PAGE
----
Beyond City Limits: The Affordable Housing Crisis in Rural America
This year, we’ve explored the critical need to preserve the financial accessibility and socioeconomic diversity of Greater Boston, from policy to local activism. However, the cost of living is rising in many other U.S. communities, with residential expenses acting as a major component. According to a 2017 U.S. Department of Housing and Urban Development report, 8.3 million low-income households faced “worst case” needs in 2015, either spending more than one-half of their income on housing costs or residing in inadequate living conditions – or both – without government assistance.
Yet, the affordable housing landscape differs in cities, like Boston, and rural localities. In order to promote housing stability for all U.S. residents, we’ve provided an overview of the challenges non-metropolitan areas face in the fight to preserve the affordability and safety of their communities.
What’s the status? Only about 19.3 percent of the U.S. population lives outside of urban and suburban areas. However, financial insecurity is pervasive, with approximately 17.7 percent of rural residents living below the poverty line. According to the Federal Reserve’s Community Advisory Council (CAC) – of which IBA CEO Vanessa Calderón-Rosado is a member – much of this poverty can be attributed to the decline of extractive industries and agriculture, restricted access to new markets, lacking or outdated technical infrastructure and minimal public transportation.
Many of these low-income residences are confronted with housing concerns not often faced by metropolitan areas. The National Rural Housing Coalition estimates that six percent of rural homes are “moderately or severely substandard,” lacking access to basic amenities traditionally offered by urban municipalities, such as sewage systems, heating, clean water and plumbing. This, in combination with aging structures and a lack of funding for improvements, frequently leaves such households unsafe for residents.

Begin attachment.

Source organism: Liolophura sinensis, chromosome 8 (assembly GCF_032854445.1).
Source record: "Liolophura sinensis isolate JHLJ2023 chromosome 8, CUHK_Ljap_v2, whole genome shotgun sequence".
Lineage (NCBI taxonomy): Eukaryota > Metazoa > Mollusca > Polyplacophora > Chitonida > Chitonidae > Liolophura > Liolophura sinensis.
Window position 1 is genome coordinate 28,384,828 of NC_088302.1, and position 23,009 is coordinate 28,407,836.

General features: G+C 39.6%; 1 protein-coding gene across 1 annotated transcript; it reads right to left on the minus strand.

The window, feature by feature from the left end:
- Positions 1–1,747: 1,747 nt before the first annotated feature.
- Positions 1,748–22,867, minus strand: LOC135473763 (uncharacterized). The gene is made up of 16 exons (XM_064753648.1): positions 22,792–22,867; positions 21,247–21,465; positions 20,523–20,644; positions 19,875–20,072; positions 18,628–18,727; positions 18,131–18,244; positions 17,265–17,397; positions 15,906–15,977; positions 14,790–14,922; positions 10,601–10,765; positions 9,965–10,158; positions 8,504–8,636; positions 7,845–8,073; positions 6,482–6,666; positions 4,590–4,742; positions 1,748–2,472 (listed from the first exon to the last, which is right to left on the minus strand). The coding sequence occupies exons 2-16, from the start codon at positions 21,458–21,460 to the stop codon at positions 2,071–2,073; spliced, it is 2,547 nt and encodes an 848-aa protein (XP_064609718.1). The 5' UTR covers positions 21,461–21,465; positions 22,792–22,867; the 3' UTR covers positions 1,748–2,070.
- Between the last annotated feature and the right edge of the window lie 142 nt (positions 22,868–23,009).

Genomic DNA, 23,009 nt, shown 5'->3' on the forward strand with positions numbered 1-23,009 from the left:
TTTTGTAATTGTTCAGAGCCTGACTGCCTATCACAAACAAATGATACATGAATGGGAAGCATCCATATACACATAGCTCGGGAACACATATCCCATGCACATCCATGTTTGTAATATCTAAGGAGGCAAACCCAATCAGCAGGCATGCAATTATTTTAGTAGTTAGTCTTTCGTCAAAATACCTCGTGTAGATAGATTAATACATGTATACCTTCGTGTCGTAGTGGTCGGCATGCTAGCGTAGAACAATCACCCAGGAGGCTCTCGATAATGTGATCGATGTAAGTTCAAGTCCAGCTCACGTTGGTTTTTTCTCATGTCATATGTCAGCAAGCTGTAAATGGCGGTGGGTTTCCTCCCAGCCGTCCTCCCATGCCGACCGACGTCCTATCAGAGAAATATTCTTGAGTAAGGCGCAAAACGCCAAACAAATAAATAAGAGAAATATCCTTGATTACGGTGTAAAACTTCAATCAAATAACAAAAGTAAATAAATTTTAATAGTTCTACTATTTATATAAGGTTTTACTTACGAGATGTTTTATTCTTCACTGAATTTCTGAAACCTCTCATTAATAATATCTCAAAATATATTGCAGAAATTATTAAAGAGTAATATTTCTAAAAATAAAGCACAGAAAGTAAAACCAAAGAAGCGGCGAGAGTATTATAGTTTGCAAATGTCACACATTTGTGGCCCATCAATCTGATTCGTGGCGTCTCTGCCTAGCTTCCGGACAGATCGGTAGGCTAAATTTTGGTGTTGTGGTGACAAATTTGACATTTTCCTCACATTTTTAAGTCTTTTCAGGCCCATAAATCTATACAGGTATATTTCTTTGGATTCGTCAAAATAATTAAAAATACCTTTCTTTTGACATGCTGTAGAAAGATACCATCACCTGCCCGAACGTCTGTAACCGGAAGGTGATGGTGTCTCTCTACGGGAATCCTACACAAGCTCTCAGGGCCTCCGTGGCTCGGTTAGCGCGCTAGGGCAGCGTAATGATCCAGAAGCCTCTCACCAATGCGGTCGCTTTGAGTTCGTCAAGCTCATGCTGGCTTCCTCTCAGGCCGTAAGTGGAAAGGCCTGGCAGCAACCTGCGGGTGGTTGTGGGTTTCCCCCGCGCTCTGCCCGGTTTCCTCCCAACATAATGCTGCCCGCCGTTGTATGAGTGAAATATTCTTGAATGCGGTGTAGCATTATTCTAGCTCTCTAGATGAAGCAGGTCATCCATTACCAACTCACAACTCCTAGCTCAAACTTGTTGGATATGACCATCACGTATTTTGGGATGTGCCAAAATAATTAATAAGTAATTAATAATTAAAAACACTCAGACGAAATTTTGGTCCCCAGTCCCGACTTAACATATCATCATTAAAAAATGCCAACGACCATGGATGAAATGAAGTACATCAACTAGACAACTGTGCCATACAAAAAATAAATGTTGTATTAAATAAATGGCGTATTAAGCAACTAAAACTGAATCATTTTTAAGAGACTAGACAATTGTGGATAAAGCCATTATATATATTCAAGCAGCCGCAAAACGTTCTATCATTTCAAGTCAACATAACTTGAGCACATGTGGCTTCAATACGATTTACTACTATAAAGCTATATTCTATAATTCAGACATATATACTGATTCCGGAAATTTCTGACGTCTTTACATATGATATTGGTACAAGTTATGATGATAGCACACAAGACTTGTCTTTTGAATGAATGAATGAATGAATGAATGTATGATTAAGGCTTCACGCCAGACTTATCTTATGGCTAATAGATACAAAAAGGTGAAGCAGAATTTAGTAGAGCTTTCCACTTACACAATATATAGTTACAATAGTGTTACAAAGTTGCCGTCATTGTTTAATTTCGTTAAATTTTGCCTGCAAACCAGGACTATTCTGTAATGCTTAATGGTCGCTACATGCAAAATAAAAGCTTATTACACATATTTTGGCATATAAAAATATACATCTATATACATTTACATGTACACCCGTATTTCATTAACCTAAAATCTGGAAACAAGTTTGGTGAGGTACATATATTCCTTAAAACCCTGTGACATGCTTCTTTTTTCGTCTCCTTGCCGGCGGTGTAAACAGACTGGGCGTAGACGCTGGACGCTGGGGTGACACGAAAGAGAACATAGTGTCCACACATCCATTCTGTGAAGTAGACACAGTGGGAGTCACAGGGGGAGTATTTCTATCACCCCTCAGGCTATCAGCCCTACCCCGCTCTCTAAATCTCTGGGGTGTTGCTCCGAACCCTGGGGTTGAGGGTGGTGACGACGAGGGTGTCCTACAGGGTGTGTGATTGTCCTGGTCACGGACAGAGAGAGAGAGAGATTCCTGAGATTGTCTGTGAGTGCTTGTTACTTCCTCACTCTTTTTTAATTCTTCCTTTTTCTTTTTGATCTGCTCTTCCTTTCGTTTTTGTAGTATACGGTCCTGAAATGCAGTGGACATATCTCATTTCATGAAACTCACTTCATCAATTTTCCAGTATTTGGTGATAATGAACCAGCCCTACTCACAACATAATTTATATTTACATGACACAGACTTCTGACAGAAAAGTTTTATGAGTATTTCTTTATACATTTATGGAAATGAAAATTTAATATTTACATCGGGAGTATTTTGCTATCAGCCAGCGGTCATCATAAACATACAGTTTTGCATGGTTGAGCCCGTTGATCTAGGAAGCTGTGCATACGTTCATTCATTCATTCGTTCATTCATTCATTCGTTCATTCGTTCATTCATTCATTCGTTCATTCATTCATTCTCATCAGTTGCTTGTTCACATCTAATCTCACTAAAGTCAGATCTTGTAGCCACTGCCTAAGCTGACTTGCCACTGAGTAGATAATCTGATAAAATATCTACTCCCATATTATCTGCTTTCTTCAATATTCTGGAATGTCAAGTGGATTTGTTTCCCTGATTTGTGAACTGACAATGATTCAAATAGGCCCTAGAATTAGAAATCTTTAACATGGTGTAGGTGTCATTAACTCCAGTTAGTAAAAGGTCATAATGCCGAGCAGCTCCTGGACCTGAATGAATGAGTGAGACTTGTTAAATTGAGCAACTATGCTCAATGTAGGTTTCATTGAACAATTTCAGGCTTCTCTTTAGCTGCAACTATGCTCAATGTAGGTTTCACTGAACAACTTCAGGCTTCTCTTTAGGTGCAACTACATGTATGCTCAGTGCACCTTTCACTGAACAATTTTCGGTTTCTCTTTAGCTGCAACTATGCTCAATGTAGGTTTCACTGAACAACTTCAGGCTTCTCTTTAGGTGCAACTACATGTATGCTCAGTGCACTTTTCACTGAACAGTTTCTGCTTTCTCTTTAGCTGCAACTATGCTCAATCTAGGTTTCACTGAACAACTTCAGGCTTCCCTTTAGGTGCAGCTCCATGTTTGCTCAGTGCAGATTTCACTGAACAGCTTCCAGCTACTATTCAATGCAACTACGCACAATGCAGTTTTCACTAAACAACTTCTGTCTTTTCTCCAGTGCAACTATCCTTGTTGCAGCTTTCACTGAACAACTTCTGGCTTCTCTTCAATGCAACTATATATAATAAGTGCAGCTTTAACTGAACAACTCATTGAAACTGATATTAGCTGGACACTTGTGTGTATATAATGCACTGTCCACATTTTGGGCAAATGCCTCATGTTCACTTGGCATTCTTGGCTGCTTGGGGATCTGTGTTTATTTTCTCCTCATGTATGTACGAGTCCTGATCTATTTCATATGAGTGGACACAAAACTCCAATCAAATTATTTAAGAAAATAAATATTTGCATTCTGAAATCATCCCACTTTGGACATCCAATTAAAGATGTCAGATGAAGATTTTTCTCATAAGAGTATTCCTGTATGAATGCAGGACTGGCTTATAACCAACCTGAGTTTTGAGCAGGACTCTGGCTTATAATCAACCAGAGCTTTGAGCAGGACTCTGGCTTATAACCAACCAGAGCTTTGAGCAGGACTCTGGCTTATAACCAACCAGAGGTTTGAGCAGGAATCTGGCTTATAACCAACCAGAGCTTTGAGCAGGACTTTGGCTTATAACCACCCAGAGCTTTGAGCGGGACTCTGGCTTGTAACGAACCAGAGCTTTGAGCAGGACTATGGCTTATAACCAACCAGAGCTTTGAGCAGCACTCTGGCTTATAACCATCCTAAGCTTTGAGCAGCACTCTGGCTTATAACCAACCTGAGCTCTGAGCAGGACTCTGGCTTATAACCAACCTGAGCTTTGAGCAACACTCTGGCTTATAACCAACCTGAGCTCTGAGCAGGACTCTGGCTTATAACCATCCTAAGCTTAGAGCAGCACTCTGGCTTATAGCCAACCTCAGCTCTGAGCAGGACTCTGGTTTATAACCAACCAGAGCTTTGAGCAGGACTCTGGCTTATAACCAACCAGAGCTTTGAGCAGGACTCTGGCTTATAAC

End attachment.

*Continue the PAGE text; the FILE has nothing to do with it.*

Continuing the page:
What tools are in place? Programs like Low-Income Housing Tax Credits (LIHTC), a federal initiative that issues tax credits to state housing agencies, and Boston’s Inclusionary Development Policy (IDP), a stipulation requiring developers to either incorporate low-cost residential units into new constructions or contribute funds to affordable housing programs, aren’t as successful outside of urban markets. For instance, according to the Federal Reserve’s CAC, LIHTC scoring favors investment in large-scale developments over rehabilitative or small construction projects that are more common in rural communities. This has resulted in a shortage of funding available for the creation of new or maintenance of pre-existing affordable housing units in isolated areas.
Among other sources, funding is available through the U.S. Department of Agriculture’s 502 Direct Loan, which finances the purchase or renovation of affordable residences in smaller communities. However, the program has experienced funding setbacks in recent years, decreasing from $2.1 billion in 2010 to approximately $828 million in 2013.
As individuals and families across the country struggle to afford or find safe, accessible housing, it’s vital that communities come together to strategize and implement policies that serve the needs of all residents. At IBA, we will continue to advocate for the necessity of equal opportunity housing within our own community, as well as on a national level.
We are proud to be working to develop housing opportunities for low-income households and minority residents in Boston. For more information on how you can support IBA, please visit our page: http://www.ibaboston.org/donate/